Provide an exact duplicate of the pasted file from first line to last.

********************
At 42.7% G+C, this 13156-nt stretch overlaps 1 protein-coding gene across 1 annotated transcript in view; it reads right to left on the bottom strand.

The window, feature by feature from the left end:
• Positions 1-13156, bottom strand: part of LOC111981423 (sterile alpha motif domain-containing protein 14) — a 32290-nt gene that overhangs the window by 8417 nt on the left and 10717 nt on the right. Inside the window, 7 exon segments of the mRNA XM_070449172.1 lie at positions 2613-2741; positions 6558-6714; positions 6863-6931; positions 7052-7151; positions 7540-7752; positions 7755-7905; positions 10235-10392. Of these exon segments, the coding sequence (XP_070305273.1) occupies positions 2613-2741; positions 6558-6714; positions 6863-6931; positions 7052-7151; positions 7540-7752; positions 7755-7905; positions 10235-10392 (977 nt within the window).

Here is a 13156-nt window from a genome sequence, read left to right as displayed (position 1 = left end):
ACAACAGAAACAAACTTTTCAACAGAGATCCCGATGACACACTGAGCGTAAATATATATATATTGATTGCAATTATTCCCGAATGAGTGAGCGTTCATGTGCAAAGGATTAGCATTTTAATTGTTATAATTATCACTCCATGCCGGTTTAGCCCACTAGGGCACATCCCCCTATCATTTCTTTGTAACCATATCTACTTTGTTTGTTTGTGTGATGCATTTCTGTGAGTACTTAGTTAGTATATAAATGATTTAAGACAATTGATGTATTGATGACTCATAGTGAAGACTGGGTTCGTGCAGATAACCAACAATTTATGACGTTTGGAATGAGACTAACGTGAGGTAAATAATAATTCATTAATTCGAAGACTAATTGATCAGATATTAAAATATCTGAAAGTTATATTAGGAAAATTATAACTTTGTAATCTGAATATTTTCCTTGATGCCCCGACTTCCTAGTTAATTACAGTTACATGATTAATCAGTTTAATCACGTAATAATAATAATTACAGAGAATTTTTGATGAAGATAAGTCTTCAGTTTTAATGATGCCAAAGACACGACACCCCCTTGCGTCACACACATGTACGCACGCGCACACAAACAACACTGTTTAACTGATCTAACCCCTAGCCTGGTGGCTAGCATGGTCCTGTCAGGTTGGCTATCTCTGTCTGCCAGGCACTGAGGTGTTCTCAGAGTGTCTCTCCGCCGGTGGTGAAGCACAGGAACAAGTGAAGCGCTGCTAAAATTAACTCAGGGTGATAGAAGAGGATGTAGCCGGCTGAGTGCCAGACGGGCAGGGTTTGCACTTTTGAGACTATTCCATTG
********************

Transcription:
At 42.7% G+C, this 13156-nt stretch overlaps 1 protein-coding gene across 1 annotated transcript in view; it reads right to left on the bottom strand.

The window, feature by feature from the left end:
• Positions 1-13156, bottom strand: part of LOC111981423 (sterile alpha motif domain-containing protein 14) — a 32290-nt gene that overhangs the window by 8417 nt on the left and 10717 nt on the right. Inside the window, 7 exon segments of the mRNA XM_070449172.1 lie at positions 2613-2741; positions 6558-6714; positions 6863-6931; positions 7052-7151; positions 7540-7752; positions 7755-7905; positions 10235-10392. Of these exon segments, the coding sequence (XP_070305273.1) occupies positions 2613-2741; positions 6558-6714; positions 6863-6931; positions 7052-7151; positions 7540-7752; positions 7755-7905; positions 10235-10392 (977 nt within the window).

Here is a 13156-nt window from a genome sequence, read left to right as displayed (position 1 = left end):
ACAACAGAAACAAACTTTTCAACAGAGATCCCGATGACACACTGAGCGTAAATATATATATATTGATTGCAATTATTCCCGAATGAGTGAGCGTTCATGTGCAAAGGATTAGCATTTTAATTGTTATAATTATCACTCCATGCCGGTTTAGCCCACTAGGGCACATCCCCCTATCATTTCTTTGTAACCATATCTACTTTGTTTGTTTGTGTGATGCATTTCTGTGAGTACTTAGTTAGTATATAAATGATTTAAGACAATTGATGTATTGATGACTCATAGTGAAGACTGGGTTCGTGCAGATAACCAACAATTTATGACGTTTGGAATGAGACTAACGTGAGGTAAATAATAATTCATTAATTCGAAGACTAATTGATCAGATATTAAAATATCTGAAAGTTATATTAGGAAAATTATAACTTTGTAATCTGAATATTTTCCTTGATGCCCCGACTTCCTAGTTAATTACAGTTACATGATTAATCAGTTTAATCACGTAATAATAATAATTACAGAGAATTTTTGATGAAGATAAGTCTTCAGTTTTAATGATGCCAAAGACACGACACCCCCTTGCGTCACACACATGTACGCACGCGCACACAAACAACACTGTTTAACTGATCTAACCCCTAGCCTGGTGGCTAGCATGGTCCTGTCAGGTTGGCTATCTCTGTCTGCCAGGCACTGAGGTGTTCTCAGAGTGTCTCTCCGCCGGTGGTGAAGCACAGGAACAAGTGAAGCGCTGCTAAAATTAACTCAGGGTGATAGAAGAGGATGTAGCCGGCTGAGTGCCAGACGGGCAGGGTTTGCACTTTTGAGACTATTCCATTG